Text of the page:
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A Suggestion to Help End Corruption

Written By: Cal Burgess | Retirement Servicing Group

Over the last few years, time and time again, the true nature of Wall Street’s corruption has been in the spotlight. The result has been billions of dollars in losses, fines to the perpetrators, and in some cases, a prison sentence. Unfortunately, the end result is the same: Wall Street adamantly opposes any type of regulation needed to protect the nation from another financial collapse. Attempts to regulate the securities sector is often misunderstood as a deterrent to future growth. This is not the case. Truth is, a regulated financial sector can encourage growth, while ensuring that any future market will be rid of a self-serving, corrupt market environment.

Regulation, if properly implemented, can simultaneously protect the interests of the investor, while encouraging fast and steady growth in a natural way; free from self-manipulated interests. Regulation should not restrict growth, but rather handcuff blatant corruption. The trick is to focus on growth while making sure the house of cards won’t tumble with any future market downturns. After all, trillions of dollars have been spent in order to offset most of the volatility this country has seen since the Great depression. It has only been four years since the fall of Lehman Brothers, and yet the Federal Government has announced the fifth round of the Federal Stimulus, Quantitative Easement III (QEIII), which will inject $85 billion per month until otherwise announced.

It’s no secret this was able to happen over 30-plus years of deregulation in regards to the financial sector. Furthermore, if those regulations were never undone, the likelihood that something of this magnitude would be corrected, would be nil. The only way to make the market harmonious again is to ensure the financial sector cannot be manipulated moving forward.

Today, too many financial products, designed solely to deceive investors, exist. The deception is fueled by the desire of greater profits, all while regulators turn a blind eye. A good example is the Collateralized Debt Obligations (CDOs), which flooded the marketplace with toxic assets. When examined, it becomes crystal clear as to why we need to protect the country from a system that refuses to be held accountable, while still believing in a self-regulation environment, free from the long arm of the law. These derivatives required a complete manipulation of the housing market, the securities industries, and the insurance industry (the securities side), which are largely controlled by only a few financial giants.  Many Wall Street firms were selling these CDOs as the next best thing, while simultaneously placing bets that they would fail with other financial icons such as AIG. When those CDOs defaulted, AIG was left insolvent and unable to pay out the manipulated bets. The rest is history.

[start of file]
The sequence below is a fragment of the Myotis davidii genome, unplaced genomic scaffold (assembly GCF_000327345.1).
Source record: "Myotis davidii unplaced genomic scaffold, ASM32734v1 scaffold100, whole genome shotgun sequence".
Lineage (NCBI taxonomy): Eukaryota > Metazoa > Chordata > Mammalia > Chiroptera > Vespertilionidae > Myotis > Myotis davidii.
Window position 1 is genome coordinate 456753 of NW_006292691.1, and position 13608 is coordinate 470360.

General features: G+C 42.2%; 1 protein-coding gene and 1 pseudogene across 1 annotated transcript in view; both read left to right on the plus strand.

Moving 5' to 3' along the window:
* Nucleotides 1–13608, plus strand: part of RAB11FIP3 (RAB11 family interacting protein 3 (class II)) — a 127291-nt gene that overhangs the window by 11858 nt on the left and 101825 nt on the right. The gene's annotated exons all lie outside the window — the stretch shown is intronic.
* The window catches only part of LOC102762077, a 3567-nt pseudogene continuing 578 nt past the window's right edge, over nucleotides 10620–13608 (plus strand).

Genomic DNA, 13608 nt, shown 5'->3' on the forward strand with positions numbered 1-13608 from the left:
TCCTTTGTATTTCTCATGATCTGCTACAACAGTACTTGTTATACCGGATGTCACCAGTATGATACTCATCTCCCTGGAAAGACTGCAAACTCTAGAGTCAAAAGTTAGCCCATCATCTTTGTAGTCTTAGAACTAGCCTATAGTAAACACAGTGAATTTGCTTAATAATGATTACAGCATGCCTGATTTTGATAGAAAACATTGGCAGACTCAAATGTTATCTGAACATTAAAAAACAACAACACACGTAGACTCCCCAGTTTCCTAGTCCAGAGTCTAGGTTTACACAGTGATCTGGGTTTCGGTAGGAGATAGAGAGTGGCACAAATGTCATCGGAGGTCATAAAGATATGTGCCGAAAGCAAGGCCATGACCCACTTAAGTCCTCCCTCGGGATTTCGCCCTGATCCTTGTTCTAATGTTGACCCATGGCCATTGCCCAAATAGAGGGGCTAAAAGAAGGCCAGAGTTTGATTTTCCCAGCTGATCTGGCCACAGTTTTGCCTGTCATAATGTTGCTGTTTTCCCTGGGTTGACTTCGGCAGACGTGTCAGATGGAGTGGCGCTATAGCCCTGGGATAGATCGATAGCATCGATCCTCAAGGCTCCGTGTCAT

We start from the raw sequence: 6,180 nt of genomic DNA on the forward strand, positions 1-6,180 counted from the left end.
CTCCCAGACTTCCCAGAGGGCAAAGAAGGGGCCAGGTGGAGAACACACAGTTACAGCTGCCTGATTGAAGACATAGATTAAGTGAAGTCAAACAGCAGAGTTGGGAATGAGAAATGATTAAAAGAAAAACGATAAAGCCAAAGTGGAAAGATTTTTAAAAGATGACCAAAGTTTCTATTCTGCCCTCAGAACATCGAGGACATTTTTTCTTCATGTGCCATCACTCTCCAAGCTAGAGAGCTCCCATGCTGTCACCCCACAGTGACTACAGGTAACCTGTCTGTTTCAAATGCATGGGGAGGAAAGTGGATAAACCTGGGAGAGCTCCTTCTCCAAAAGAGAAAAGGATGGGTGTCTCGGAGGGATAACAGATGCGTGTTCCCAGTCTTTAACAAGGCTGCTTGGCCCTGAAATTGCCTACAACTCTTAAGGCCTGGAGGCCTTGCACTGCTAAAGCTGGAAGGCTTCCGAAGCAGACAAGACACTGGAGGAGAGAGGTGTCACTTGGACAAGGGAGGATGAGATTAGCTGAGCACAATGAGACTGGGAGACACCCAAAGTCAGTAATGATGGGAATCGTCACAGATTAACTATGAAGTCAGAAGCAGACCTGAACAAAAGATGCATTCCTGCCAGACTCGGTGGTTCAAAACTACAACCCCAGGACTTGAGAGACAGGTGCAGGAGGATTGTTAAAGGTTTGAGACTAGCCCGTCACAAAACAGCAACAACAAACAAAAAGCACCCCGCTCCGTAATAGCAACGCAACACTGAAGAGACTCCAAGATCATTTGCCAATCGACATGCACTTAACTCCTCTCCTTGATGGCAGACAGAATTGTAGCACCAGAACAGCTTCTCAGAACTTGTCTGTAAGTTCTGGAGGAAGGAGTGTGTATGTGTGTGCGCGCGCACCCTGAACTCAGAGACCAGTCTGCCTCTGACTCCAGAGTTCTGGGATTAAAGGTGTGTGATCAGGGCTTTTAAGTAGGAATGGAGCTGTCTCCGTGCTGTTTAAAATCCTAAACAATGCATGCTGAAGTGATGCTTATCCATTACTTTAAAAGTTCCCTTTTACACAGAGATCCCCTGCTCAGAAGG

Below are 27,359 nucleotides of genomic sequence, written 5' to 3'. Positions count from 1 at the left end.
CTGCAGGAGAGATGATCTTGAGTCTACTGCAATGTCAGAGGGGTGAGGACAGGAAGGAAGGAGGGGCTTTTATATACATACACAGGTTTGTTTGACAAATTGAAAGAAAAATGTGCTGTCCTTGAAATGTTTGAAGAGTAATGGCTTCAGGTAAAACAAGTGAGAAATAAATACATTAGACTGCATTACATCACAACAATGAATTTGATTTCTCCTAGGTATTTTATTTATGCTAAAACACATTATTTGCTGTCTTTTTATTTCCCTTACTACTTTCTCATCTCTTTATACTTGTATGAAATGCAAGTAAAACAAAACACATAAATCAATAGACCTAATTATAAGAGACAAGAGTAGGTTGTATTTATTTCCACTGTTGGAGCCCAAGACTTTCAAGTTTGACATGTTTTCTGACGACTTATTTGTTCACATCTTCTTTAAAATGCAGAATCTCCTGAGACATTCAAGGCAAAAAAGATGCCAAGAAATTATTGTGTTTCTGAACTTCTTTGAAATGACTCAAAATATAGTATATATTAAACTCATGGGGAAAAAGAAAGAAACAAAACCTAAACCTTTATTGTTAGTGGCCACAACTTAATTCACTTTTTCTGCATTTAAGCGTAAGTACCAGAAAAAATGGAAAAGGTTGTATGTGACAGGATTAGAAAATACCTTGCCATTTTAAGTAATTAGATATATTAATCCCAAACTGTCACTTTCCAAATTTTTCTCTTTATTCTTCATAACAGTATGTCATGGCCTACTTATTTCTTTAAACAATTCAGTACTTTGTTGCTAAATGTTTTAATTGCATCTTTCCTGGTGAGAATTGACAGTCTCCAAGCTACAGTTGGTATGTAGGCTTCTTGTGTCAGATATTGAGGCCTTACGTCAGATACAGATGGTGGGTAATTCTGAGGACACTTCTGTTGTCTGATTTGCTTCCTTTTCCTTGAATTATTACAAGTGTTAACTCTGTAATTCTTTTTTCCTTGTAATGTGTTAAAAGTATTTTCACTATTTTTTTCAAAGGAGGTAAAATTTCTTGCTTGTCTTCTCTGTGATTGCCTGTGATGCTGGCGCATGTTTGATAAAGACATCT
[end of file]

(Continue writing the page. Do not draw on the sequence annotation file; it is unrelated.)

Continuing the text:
Why did big banks do this? To collect the profits on the front end, while ensuring their interests were covered on the back end, ultimately leaving the investor holding the bag with a huge hole in the bottom. The financial corruption, that was involved in order to allow this to happen, is arguably one of the worst in world history. So why has nothing been done to ensure this NEVER happens again?

To be fair, there are several financial planners out there who have the utmost integrity in regards to their client’s interests. Additionally, there are many financial institutions that were not responsible for what happened in 2008. Instead, they were mere victims of circumstance. With that said, many of these firms acted maliciously, and still continue to do so. The only way to stop this is to change the rules of the game.

As far as ideas go, one would be to keep a distance between the financial sectors, meaning any new financial products or services that are offered, cannot be sold in conjunction with other industries lacking relevance. For example, let’s assume a new financial breakthrough came to fruition through research and development of several companies in the energy field. In this scenario, we’ll assume a breakthrough of a clean-burning and inexpensive alternative for coal, which created thousands of jobs and brought in trillions of dollars in revenue. Since this breakthrough occurred because of the energy sector, the sales of securities would be kept separate from any other services such as the mortgage sector, or any other irrelevant or unassociated financial sector. This would prohibit any companies outside of energy services to be bundled within financial vehicles such as mutual funds or CDOs. Demand would continue to for the energy sector without directly influencing other financial sectors. Therefore, if the energy sector took a big hit, it would not bring the whole house down. This is just one alternative that could ensure all future market corrections would be of a natural manner, in turn, helping eliminate a corrupted system.

Will these types of needed changes ever occur? That remains to be seen. We can’t undo what has already been done, but we can make sure the same mistakes never happen again. If this system of “self-regulation” continues with a blind eye, what potential disasters lie ahead for future generations? Isn’t the bigger crime that we do nothing?

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